Conor Chaplin stands on the brink of his 100th senior Pompey appearance.
The next time the striker pulls on a royal blue shirt it will no doubt be a proud moment for the young striker and his family.
It will also be an occasion to savour for the academy and coaches who nurtured the home-grown talent into the bright product he is.
But how much longer can the Blues continue fending off the vultures who continue to circle for the next Chaplin?
Yes, there is quite rightly a sense of pride at the conveyor belt of players being fed into the senior set-up.
It may be well established but the list is still worth underlining: For Chaplin, read Jack Whatmough, Alex Bass, Adam May, Brandon Haunstrup and Ben Close in the current squad.
And, of course, there are the likes of Joel Ward, Gary O’Neil, Adam Webster and Matt Ritchie who have graduated and gone on to success elsewhere in recent years.
The game now, however, is witnessing a growing and, for many, disconcerting pattern beginning to emerge.
Last week, Huddersfield effectively announced they are scrapping their academy after bringing one player through to play top-flight football in 18 years.
That follows on from Brentford shutting down their academy just over a year ago, in favour of focusing on a development squad of players aged between 17 and 20.
What does that say about the way football’s headed when such decisions become the prudent economic move for such clubs to make?
The logic of the words from Bees’ head of football operations Robert Rowan regarding their change should act as chilling warning over a system with obvious flaws.
‘We were spending £2m a year on something that simply wasn’t producing enough players for the first team,’ Rowan said, in The Sun this week.
‘If you went on Dragon’s Den and pitched a business plan that was going to spend more than £2m a year and said: “Give me 10 years and hopefully we’ll produce one or two players who will give you most likely less than that £20m”, they would say it was a pretty bizarre model.’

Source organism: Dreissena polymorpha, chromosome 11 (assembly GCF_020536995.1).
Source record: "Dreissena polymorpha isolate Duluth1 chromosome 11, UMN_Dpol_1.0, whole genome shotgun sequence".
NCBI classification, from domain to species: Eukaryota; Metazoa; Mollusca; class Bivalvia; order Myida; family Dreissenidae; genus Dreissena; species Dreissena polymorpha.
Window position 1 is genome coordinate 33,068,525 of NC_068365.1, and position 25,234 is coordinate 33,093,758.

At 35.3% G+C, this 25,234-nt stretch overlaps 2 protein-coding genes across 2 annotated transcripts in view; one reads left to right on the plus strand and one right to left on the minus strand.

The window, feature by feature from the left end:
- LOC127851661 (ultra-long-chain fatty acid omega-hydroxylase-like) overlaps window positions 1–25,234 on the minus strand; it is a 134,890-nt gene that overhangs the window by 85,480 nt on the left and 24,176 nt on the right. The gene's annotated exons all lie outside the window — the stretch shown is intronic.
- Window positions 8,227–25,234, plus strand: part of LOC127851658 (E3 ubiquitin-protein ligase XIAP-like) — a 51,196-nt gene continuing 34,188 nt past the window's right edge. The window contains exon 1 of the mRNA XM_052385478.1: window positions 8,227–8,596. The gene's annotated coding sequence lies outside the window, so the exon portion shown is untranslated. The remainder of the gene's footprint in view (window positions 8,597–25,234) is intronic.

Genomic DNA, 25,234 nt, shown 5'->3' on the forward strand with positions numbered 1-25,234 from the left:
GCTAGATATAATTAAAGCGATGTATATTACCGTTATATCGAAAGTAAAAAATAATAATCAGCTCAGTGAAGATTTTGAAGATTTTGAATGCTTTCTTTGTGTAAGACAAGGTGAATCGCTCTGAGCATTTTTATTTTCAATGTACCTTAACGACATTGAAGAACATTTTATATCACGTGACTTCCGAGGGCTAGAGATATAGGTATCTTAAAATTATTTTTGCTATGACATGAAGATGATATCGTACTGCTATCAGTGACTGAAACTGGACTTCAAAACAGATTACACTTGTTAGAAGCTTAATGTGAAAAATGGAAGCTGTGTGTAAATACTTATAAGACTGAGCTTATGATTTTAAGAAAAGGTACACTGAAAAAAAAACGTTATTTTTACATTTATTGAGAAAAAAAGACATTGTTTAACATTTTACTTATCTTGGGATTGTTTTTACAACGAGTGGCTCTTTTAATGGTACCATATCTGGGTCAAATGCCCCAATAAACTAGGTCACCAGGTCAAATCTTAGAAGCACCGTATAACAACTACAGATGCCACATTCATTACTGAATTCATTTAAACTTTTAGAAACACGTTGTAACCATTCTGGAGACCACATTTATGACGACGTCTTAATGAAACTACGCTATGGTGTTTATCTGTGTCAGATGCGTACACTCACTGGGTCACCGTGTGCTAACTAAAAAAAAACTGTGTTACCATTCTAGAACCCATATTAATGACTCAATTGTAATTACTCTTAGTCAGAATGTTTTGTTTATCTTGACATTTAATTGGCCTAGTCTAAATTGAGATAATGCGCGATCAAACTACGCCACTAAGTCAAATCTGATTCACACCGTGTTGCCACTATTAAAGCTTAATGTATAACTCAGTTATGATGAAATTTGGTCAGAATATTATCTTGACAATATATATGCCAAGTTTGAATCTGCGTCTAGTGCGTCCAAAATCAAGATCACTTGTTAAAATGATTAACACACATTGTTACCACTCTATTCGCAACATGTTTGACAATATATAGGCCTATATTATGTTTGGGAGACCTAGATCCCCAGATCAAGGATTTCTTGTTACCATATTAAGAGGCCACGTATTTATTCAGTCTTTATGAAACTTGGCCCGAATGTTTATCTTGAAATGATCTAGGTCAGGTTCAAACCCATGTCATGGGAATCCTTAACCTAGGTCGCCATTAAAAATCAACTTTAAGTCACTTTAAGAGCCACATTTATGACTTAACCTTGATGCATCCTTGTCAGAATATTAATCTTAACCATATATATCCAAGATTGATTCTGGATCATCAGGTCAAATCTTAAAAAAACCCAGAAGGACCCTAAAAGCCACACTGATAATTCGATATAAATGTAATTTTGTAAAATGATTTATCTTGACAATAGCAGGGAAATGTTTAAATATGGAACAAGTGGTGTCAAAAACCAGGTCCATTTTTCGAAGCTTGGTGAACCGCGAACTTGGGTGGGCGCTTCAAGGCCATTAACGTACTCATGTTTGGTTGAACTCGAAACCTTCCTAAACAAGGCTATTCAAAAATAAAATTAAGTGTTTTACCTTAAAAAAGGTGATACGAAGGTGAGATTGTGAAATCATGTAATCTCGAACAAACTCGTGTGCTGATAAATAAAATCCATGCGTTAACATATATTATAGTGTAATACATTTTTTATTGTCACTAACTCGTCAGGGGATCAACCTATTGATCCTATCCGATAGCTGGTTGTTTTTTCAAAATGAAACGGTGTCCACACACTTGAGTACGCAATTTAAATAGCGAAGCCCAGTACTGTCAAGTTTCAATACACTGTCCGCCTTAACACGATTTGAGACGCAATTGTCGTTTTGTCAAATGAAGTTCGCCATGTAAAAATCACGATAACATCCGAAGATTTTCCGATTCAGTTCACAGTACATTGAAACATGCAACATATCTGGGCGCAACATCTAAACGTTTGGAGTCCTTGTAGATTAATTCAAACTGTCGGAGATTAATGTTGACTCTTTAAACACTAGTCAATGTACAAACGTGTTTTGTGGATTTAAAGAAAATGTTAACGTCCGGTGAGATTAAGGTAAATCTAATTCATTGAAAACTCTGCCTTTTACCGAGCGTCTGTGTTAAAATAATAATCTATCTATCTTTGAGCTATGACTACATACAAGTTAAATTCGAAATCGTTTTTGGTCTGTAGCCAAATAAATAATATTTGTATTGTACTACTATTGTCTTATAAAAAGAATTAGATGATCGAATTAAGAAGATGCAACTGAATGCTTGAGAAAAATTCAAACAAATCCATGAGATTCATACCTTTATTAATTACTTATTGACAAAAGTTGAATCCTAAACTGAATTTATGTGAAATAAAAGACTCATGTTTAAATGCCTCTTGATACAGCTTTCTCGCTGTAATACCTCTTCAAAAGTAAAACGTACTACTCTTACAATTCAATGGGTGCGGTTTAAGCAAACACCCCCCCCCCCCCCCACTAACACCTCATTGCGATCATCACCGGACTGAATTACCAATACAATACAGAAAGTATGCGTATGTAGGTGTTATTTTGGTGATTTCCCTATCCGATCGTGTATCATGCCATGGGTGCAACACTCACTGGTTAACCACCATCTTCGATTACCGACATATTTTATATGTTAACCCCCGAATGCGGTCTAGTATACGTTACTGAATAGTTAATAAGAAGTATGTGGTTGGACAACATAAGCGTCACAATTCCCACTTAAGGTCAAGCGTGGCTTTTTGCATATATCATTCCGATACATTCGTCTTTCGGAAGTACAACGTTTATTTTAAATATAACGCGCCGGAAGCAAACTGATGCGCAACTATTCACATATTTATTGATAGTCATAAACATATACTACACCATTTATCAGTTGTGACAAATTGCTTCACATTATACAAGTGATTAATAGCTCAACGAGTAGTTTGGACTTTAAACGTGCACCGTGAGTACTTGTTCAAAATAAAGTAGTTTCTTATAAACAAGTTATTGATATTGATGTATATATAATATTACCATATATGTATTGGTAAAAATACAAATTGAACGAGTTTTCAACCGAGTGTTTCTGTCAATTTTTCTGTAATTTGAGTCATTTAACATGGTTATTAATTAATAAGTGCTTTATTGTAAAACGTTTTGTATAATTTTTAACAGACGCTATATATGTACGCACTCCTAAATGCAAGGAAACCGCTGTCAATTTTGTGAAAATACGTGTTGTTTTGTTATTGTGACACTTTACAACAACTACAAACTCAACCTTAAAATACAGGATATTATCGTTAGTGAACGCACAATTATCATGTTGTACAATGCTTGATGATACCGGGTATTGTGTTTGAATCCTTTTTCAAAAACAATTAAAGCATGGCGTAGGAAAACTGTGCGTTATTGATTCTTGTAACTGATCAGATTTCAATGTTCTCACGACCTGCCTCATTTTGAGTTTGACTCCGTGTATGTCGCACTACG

Pompey are currently a Category Three academy. For all the promise in investment in youth under Michael Eisner, those words probably underline why progressing to Category Two is still a way off.
The talk is the Blues’ focus will lie on introducing a similar squad to Brentford’s to work in tandem with the existing set-up.
Jackett places huge stock in having the eyes on the ground to pick up the players cast aside by the game’s big boys.
Hence a revamped scouting set-up which saw Phil Boardman’s arrival announced as head of recruitment confirmed last week.
He will be assisted by Ashley Gilligan and Keith Miller on a part-time basis.
Much has been made of Jackett’s contacts in and around the capital and, speaking to the Pompey boss, it’s clear he places fundamental importance on picking up the rough diamonds .
You get the feeling the 55-year-old’s standards of professionalism extend to not accepting excuses for any players who fit Pompey’s profile falling through the prospector’s sieve.
Jackett has voiced interest in the way Brentford have dealt with the problems they’ve encountered with developing talent.
No-one should interpret that as a desire to implement a similar revolution at the Blues’ Roko training base, though.
‘When you look at a youth policy, you look at how much it’s cost and what you’ve brought through say over a five or 10-year period,’ said Jackett on the topic.
‘Brentford’s an interesting model where they’ve scrapped from 18s down and ran a development group.
‘I wouldn’t suggest that because what is right for west London may not be right here.
‘The good thing about running a youth policy is you can bring someone in.
‘If you have an existing under-18 and under-21 group and you see a couple at 18 or 19 from Ireland, you can bring them in.
‘You can’t say it’s your youth policy but you can give them a two-year contract and they can play and train somewhere.’
It’s the freedom the big boys now have to move in on another club’s turf and cherry pick young talent, which has everything to do with what’s taking place at Huddersfield and Brentford.
Training compensation is afforded sides when their best players are nabbed by the Chelseas, Arsenals and Uniteds. But the figures are small beer in today’s game.
Of course, inducements to parents are a no-go.
But that hasn’t stopped Manchester City and Liverpool being hit with bans for ‘tapping up’ youngsters in 2017.
In recent years we’ve seen Reading’s John Swift and one of the game’s hottest young properties, Mason Mount, spirited away from the Blues’ patch into Chelsea’s academy.
Pompey have been compensated for England under-17 midfielder Jack Nolan going to Reading. Brighton have taken other young talents from the club.‘It’s a much-talked about problem,’ admitted Jackett.
‘If you run a youth policy but your top two or three go it makes it difficult.
‘It’s training costs they go for which is not that much.
‘If you compare that to first-team level it’s really not a lot. Minimal.
‘The one from Portsmouth is Mason Mount. It’s hard to keep them, though, when Chelsea come calling.
‘It’s quite difficult. But there’s a lot of lads like Haunstrup, Whatmough, May, Bass and Chaplin who’ve played.’
Pompey’s weaponry against the Category One rivals surrounding them geographically is their continued standing in the game.
A stated policy of giving the kids a chance, with increasing evidence to substantiate the claim, is also a key defence to fight off the enemy.
It gives them hope in a broken system.